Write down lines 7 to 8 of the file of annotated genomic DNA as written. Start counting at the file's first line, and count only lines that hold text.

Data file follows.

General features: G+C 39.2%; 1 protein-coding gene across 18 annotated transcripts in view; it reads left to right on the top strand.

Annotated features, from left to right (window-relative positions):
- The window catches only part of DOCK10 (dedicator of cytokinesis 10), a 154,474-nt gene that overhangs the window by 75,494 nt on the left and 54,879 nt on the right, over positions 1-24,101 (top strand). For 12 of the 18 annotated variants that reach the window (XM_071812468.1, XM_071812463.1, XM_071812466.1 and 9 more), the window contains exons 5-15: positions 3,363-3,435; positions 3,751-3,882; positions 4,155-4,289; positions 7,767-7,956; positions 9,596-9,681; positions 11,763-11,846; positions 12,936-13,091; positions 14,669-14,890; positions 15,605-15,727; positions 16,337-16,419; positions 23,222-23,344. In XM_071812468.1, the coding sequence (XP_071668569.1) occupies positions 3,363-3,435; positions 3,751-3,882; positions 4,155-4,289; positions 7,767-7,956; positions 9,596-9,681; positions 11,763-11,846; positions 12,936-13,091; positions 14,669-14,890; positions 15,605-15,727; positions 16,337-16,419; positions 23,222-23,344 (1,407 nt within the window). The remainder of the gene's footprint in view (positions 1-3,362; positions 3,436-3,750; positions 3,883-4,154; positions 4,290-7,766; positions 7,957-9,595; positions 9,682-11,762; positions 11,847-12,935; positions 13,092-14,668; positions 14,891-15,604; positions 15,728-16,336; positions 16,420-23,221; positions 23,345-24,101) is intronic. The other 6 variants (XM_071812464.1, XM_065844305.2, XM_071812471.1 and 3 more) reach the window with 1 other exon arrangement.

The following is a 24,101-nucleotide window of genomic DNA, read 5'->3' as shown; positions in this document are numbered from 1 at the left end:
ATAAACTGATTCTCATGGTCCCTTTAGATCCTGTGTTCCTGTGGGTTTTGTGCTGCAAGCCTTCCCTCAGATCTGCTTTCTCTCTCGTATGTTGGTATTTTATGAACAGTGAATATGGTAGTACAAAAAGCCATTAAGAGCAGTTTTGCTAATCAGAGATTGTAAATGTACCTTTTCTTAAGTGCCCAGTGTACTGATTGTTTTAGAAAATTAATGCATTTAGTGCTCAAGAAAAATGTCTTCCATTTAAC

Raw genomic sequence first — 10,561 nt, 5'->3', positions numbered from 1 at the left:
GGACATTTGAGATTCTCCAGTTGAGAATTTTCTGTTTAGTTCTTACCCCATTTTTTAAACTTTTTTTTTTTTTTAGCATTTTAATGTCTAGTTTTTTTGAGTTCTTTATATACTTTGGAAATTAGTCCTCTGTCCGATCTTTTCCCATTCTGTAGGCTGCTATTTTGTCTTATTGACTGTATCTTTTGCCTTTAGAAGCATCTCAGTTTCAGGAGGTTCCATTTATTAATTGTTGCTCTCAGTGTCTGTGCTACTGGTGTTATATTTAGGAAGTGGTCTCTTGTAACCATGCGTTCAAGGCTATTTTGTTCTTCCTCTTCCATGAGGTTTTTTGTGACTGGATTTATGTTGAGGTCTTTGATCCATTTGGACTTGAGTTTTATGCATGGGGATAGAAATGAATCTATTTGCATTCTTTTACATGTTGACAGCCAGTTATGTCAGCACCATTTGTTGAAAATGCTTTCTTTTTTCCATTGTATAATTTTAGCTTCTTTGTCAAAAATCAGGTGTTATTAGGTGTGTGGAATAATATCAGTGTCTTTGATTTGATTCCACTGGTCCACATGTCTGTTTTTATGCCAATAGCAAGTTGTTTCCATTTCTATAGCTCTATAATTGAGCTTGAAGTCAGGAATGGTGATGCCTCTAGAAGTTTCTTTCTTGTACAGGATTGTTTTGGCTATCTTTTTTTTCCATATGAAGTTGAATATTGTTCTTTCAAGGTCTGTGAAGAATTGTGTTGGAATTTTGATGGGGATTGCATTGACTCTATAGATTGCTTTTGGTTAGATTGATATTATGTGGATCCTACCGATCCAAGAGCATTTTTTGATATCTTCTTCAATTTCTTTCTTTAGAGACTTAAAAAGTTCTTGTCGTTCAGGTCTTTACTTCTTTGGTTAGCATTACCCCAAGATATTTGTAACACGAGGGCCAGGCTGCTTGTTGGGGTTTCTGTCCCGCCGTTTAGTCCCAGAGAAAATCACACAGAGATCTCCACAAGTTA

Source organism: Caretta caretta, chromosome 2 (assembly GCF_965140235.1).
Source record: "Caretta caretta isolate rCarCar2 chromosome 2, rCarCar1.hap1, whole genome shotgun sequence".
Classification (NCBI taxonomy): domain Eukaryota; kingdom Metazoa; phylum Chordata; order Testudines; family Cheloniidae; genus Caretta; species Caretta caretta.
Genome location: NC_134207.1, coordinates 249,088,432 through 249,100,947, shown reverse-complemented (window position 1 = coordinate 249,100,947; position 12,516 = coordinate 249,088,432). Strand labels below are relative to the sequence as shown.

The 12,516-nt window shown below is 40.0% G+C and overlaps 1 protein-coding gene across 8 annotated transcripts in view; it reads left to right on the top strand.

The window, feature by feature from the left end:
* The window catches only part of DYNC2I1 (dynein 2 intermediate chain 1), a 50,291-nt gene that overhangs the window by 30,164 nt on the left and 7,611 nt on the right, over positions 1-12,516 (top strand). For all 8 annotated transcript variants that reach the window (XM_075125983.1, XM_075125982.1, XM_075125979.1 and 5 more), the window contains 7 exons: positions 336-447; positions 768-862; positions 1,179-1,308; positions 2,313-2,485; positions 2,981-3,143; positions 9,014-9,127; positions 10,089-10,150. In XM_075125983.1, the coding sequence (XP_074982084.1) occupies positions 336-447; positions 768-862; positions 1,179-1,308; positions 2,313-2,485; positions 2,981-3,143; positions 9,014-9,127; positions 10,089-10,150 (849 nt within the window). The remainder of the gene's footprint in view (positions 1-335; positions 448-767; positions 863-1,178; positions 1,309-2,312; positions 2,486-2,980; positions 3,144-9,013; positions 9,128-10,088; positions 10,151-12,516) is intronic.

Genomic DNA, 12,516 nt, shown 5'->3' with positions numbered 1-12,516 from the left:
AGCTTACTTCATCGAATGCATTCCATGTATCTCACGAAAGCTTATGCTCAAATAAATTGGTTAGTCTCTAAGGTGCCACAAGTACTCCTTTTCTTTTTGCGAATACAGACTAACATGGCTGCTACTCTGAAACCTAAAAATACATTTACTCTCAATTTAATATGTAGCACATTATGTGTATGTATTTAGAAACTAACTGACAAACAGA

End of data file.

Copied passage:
GGACATTTGAGATTCTCCAGTTGAGAATTTTCTGTTTAGTTCTTACCCCATTTTTTAAACTTTTTTTTTTTTTTAGCATTTTAATGTCTAGTTTTTTTGAGTTCTTTATATACTTTGGAAATTAGTCCTCTGTCCGATCTTTTCCCATTCTGTAGGCTGCTATTTTGTCTTATTGACTGTATCTTTTGCCTTTAGAAGCATCTCAGTTTCAGGAGGTTCCATTTATTAATTGTTGCTCTCAGTGTCTGTGCTACTGGTGTTATATTTAGGAAGTGGTCTCTTGTAACCATGCGTTCAAGGCTATTTTGTTCTTCCTCTTCCATGAGGTTTTTTGTGACTGGATTTATGTTGAGGTCTTTGATCCATTTGGACTTGAGTTTTATGCATGGGGATAGAAATGAATCTATTTGCATTCTTTTACATGTTGACAGCCAGTTATGTCAGCACCATTTGTTGAAAATGCTTTCTTTTTTCCATTGTATAATTTTAGCTTCTTTGTCAAAAATCAGGTGTTATTAGGTGTGTGGAATAATATCAGTGTCTTTGATTTGATTCCACTGGTCCACATGTCTGTTTTTATGCCAATAGCAAGTTGTTTCCATTTCTATAGCTCTATAATTGAGCTTGAAGTCAGGAATGGTGATGCCTCTAGAAGTTTCTTTCTTGTACAGGATTGTTTTGGCTATCTTTTTTTTCCATATGAAGTTGAATATTGTTCTTTCAAGGTCTGTGAAGAATTGTGTTGGAATTTTGATGGGGATTGCATTGACTCTATAGATTGCTTTTGGTTAGATTGATATTATGTGGATCCTACCGATCCAAGAGCATTTTTTGATATCTTCTTCAATTTCTTTCTTTAGAGACTTAAAAAGTTCTTGTCGTTCAGGTCTTTACTTCTTTGGTTAGCATTACCCCAAGATATTTGTAACACGAGGGCCAGGCTGCTTGTTGGGGTTTCTGTCCCGCCGTTTAGTCCCAGAGAAAATCACACAGAGATCTCCACAAGTTA

Source organism: Caretta caretta, chromosome 2 (assembly GCF_965140235.1).